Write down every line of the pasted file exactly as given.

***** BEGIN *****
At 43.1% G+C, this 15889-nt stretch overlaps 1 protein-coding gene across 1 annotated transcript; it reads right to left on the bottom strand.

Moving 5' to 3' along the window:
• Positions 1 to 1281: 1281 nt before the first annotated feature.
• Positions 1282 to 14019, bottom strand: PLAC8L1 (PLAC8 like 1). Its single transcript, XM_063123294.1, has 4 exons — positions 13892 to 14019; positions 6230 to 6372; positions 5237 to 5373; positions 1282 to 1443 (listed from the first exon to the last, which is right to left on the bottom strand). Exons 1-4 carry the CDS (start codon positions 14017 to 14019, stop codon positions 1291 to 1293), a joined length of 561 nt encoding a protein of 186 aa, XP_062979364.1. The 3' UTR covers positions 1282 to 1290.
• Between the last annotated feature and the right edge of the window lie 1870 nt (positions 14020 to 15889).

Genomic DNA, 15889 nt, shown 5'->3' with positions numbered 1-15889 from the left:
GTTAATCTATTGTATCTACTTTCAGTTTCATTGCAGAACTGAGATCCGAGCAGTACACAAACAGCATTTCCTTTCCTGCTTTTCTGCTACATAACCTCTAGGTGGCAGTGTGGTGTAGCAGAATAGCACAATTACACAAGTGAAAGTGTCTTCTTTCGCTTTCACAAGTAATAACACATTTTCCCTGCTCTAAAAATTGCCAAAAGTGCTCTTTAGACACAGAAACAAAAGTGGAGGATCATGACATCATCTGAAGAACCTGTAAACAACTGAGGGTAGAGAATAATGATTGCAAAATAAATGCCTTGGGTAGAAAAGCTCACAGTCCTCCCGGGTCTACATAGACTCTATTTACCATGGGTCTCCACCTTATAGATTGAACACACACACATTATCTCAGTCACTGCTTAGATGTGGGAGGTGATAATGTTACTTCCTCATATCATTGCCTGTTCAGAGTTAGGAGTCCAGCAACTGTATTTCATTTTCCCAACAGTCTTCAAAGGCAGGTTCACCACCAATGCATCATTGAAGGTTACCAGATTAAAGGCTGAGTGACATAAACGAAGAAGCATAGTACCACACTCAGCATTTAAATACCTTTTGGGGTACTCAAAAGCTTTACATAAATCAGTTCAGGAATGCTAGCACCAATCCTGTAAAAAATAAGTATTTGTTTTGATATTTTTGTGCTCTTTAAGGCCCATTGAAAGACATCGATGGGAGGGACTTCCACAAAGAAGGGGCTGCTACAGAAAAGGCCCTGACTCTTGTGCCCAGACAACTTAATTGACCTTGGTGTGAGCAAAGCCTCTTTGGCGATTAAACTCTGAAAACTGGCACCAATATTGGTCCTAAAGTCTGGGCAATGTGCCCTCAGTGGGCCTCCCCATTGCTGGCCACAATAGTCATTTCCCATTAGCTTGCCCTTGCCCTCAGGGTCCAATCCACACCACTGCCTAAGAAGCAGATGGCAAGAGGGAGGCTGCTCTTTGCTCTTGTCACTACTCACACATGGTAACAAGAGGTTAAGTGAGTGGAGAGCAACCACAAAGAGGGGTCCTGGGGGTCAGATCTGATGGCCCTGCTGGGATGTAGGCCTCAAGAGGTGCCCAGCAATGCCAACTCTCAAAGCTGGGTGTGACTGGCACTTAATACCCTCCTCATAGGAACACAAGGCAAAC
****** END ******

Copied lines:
At 43.1% G+C, this 15889-nt stretch overlaps 1 protein-coding gene across 1 annotated transcript; it reads right to left on the bottom strand.

Moving 5' to 3' along the window:
• Positions 1 to 1281: 1281 nt before the first annotated feature.
• Positions 1282 to 14019, bottom strand: PLAC8L1 (PLAC8 like 1). Its single transcript, XM_063123294.1, has 4 exons — positions 13892 to 14019; positions 6230 to 6372; positions 5237 to 5373; positions 1282 to 1443 (listed from the first exon to the last, which is right to left on the bottom strand). Exons 1-4 carry the CDS (start codon positions 14017 to 14019, stop codon positions 1291 to 1293), a joined length of 561 nt encoding a protein of 186 aa, XP_062979364.1. The 3' UTR covers positions 1282 to 1290.
• Between the last annotated feature and the right edge of the window lie 1870 nt (positions 14020 to 15889).

Genomic DNA, 15889 nt, shown 5'->3' with positions numbered 1-15889 from the left:
GTTAATCTATTGTATCTACTTTCAGTTTCATTGCAGAACTGAGATCCGAGCAGTACACAAACAGCATTTCCTTTCCTGCTTTTCTGCTACATAACCTCTAGGTGGCAGTGTGGTGTAGCAGAATAGCACAATTACACAAGTGAAAGTGTCTTCTTTCGCTTTCACAAGTAATAACACATTTTCCCTGCTCTAAAAATTGCCAAAAGTGCTCTTTAGACACAGAAACAAAAGTGGAGGATCATGACATCATCTGAAGAACCTGTAAACAACTGAGGGTAGAGAATAATGATTGCAAAATAAATGCCTTGGGTAGAAAAGCTCACAGTCCTCCCGGGTCTACATAGACTCTATTTACCATGGGTCTCCACCTTATAGATTGAACACACACACATTATCTCAGTCACTGCTTAGATGTGGGAGGTGATAATGTTACTTCCTCATATCATTGCCTGTTCAGAGTTAGGAGTCCAGCAACTGTATTTCATTTTCCCAACAGTCTTCAAAGGCAGGTTCACCACCAATGCATCATTGAAGGTTACCAGATTAAAGGCTGAGTGACATAAACGAAGAAGCATAGTACCACACTCAGCATTTAAATACCTTTTGGGGTACTCAAAAGCTTTACATAAATCAGTTCAGGAATGCTAGCACCAATCCTGTAAAAAATAAGTATTTGTTTTGATATTTTTGTGCTCTTTAAGGCCCATTGAAAGACATCGATGGGAGGGACTTCCACAAAGAAGGGGCTGCTACAGAAAAGGCCCTGACTCTTGTGCCCAGACAACTTAATTGACCTTGGTGTGAGCAAAGCCTCTTTGGCGATTAAACTCTGAAAACTGGCACCAATATTGGTCCTAAAGTCTGGGCAATGTGCCCTCAGTGGGCCTCCCCATTGCTGGCCACAATAGTCATTTCCCATTAGCTTGCCCTTGCCCTCAGGGTCCAATCCACACCACTGCCTAAGAAGCAGATGGCAAGAGGGAGGCTGCTCTTTGCTCTTGTCACTACTCACACATGGTAACAAGAGGTTAAGTGAGTGGAGAGCAACCACAAAGAGGGGTCCTGGGGGTCAGATCTGATGGCCCTGCTGGGATGTAGGCCTCAAGAGGTGCCCAGCAATGCCAACTCTCAAAGCTGGGTGTGACTGGCACTTAATACCCTCCTCATAGGAACACAAGGCAAAC